General scent associations
Forest fires (some set by terrorists!), miscellaneous aromatic plant matter, salty mountain ham, sharp sheep’s cheese…. and antiseptic (I came off my moped at the same bend two years running, and on each occasion received first aid in the nearby monastery. Having grazes anointed with pink disinfectant by monks – twice - is something that stays with you.)
Parfums 06130 Lentisque
Notes: lentisque, ambrette seed, jasmine, melon, orris root, Turkish rose, musk, vetiver, amber
Named after the pistachio tree, a fragrant shrub common in Corsica, Lentisque is a sheer yet creamy, amber scent shot through with sharp herbal notes and a slight nuttiness. It is unlike anything else I have ever smelt, and serves me well as a symbol of this “miscellaneous aromatic plant matter” found throughout the Med that my nose finds so hard to deconstruct.
When I think of Greece, the Cyclades always spring to mind first, with their white sugar cube houses and windmills, against a backdrop of cloudless blue sky. Other memories of island-hopping holidays include straw-roofed beach tavernas, fishing boats and nets, octopi drying on clothes lines, whippet-thin cats, Greek salads, wizened old ladies in traditional black dress, and entire families riding a single scooter (on Spetses, where cars are not allowed).
General scent associations
Bread baking in stone ovens, Greek lamb and rosemary, barbecued seafood with lemon, retsina & ouzo, figs, honey, donkeys (their warm fur AND droppings), Greek coffee (strong black sludge), occasional dodgy plumbing, sea spray washing over the rails of the inter-island ferries, mosquito coils (incense, but not as we know it…), outboard motors.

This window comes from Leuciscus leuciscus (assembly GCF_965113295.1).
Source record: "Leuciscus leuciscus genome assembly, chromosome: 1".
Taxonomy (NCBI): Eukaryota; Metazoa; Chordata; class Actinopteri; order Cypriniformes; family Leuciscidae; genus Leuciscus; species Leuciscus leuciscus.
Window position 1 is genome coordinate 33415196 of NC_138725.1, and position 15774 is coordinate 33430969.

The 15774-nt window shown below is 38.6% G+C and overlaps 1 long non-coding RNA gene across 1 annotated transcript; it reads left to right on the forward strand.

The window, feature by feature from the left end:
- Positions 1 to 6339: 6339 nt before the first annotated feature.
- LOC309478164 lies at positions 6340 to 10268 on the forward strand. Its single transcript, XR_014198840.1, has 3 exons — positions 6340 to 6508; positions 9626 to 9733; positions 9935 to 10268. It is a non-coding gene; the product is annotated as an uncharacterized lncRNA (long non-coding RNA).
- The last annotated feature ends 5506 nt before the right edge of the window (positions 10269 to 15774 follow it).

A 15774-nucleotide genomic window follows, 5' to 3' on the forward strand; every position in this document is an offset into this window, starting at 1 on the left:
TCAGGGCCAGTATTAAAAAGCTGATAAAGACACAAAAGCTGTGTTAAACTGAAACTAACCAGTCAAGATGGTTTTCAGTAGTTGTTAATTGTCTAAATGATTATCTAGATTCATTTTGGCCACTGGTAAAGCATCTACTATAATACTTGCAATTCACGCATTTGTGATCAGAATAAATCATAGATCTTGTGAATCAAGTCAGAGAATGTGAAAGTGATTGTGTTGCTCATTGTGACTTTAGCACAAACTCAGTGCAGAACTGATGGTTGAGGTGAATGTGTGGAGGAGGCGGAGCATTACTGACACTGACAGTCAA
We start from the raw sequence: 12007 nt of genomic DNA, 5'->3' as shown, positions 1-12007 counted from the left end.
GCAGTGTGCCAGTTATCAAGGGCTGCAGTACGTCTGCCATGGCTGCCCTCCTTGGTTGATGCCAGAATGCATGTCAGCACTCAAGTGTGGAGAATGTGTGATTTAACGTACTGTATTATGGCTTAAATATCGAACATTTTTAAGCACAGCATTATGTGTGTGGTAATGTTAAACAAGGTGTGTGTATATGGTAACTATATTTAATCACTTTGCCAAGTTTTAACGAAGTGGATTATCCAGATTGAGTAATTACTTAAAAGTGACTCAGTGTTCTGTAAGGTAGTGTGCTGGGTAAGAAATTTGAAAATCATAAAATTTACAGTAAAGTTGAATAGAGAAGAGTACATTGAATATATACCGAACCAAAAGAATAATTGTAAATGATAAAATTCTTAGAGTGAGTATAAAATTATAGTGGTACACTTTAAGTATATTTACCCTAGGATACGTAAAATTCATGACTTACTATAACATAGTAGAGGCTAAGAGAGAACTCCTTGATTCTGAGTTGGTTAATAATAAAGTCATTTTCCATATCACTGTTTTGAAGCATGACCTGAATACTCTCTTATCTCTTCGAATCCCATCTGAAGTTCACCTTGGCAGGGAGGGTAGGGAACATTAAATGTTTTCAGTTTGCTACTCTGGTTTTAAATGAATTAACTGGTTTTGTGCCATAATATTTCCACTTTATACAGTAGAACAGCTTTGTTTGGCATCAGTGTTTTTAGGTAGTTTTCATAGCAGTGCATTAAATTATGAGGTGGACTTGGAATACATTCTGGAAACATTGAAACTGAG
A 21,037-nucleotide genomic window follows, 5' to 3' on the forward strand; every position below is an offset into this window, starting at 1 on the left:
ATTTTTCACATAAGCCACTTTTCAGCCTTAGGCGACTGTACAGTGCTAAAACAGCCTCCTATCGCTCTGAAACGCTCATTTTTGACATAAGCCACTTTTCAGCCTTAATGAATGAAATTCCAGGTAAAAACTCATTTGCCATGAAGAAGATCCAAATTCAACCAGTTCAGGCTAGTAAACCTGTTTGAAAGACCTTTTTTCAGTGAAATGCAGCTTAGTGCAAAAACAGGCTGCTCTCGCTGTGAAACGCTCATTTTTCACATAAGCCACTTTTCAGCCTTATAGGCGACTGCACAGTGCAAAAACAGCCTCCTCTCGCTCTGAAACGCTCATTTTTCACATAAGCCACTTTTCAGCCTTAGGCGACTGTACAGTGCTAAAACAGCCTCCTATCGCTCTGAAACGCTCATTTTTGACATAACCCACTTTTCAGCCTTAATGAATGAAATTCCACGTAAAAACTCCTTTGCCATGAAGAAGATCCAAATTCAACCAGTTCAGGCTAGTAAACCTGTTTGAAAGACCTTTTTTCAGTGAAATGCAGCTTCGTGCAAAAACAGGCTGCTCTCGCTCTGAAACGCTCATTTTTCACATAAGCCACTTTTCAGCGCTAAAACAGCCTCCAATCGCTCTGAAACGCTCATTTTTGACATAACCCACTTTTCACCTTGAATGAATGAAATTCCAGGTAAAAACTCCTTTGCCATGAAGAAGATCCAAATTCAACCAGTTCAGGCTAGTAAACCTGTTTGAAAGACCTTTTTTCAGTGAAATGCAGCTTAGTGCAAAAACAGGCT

Parfumerie Générale Jardins de Kerylos
Notes: fig, sycamore, musk
This scent neatly links Greece with the French Riviera. It was inspired by the gardens of Villa Grecque Kerylos in Beaulieu-sur-Mer (pictured above), which in turn was modelled on a Greek villa on the island of Delos. The name Kerylos means “sea swallow”, the harbinger of happiness, according to legend. I certainly find this lush yet green rendition of a fig as mood-enhancing as a plate of the ripe fruit, drizzled in honey and served with a blob of thick yogurt.
Italy is a beautiful country, if not very ergonomically shaped and lawless in parts, though this is greatly offset by a fine selection of leather goods. It has the hairiest driving conditions in Europe, but the best coffee, and affords occasional glimpses of the Pope.
General scent associations
Orange groves, cypress trees, mouldy church crypts, vellum paper, amaretti biscuits, ragu, basil, cappuccino, sulphur (from the Solfatara volcano), the smell of fear! (I was briefly kidnapped in Naples, but had a lucky escape at traffic lights – needless to say, this was before the days of central locking.).
Tom Ford Private Collection Neroli Portofino
Notes: bergamot, mandarin orange, orange blossom and amber, vanilla
A Mediterranean selection would not be complete without a citrus scent, and this one contains pretty much every part of the orange, though happily not in an “orange comminute” kind of a way. This is a crisp, “grainy”, bracing orange fragrance to lift the spirits when you find yourself driving the wrong way round the Colosseum in rush hour.
So those are my six picks, which collectively – and retrospectively - “distill the essence” of the Mediterranean for me.
Thanks to Ines and Elena for their work in organising the event! And assuming I have finally mastered the necessary technical wizardry, here is a list of the other blogs taking part:
I Smell Therefore I Am
Notes From the Ledge
WAFT...what a fragrancefanatic thinks
A Rose Beyond the Thames
Katie Puckrik Smells
Sonoma Scent Studio Blog
Roxana Illuminated Perfume
All I Am - A Redhead
Under the Cupola
Photo of Villa Kerylos from eliteshoretrips.com, photo of Portofino from clickz.it, photo of Corsica courtesy of David Gleeson. Others are my own.